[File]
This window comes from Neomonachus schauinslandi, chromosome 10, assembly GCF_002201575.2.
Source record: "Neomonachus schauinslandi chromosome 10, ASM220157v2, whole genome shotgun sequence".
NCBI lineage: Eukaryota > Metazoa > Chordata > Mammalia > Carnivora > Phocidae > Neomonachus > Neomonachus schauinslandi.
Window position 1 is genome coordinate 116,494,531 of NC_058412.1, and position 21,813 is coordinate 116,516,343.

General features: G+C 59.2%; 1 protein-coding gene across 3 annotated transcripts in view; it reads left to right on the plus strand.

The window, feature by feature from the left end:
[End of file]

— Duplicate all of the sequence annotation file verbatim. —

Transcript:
This window comes from Neomonachus schauinslandi, chromosome 10, assembly GCF_002201575.2.
Source record: "Neomonachus schauinslandi chromosome 10, ASM220157v2, whole genome shotgun sequence".
NCBI lineage: Eukaryota > Metazoa > Chordata > Mammalia > Carnivora > Phocidae > Neomonachus > Neomonachus schauinslandi.
Window position 1 is genome coordinate 116,494,531 of NC_058412.1, and position 21,813 is coordinate 116,516,343.

General features: G+C 59.2%; 1 protein-coding gene across 3 annotated transcripts in view; it reads left to right on the plus strand.

The window, feature by feature from the left end: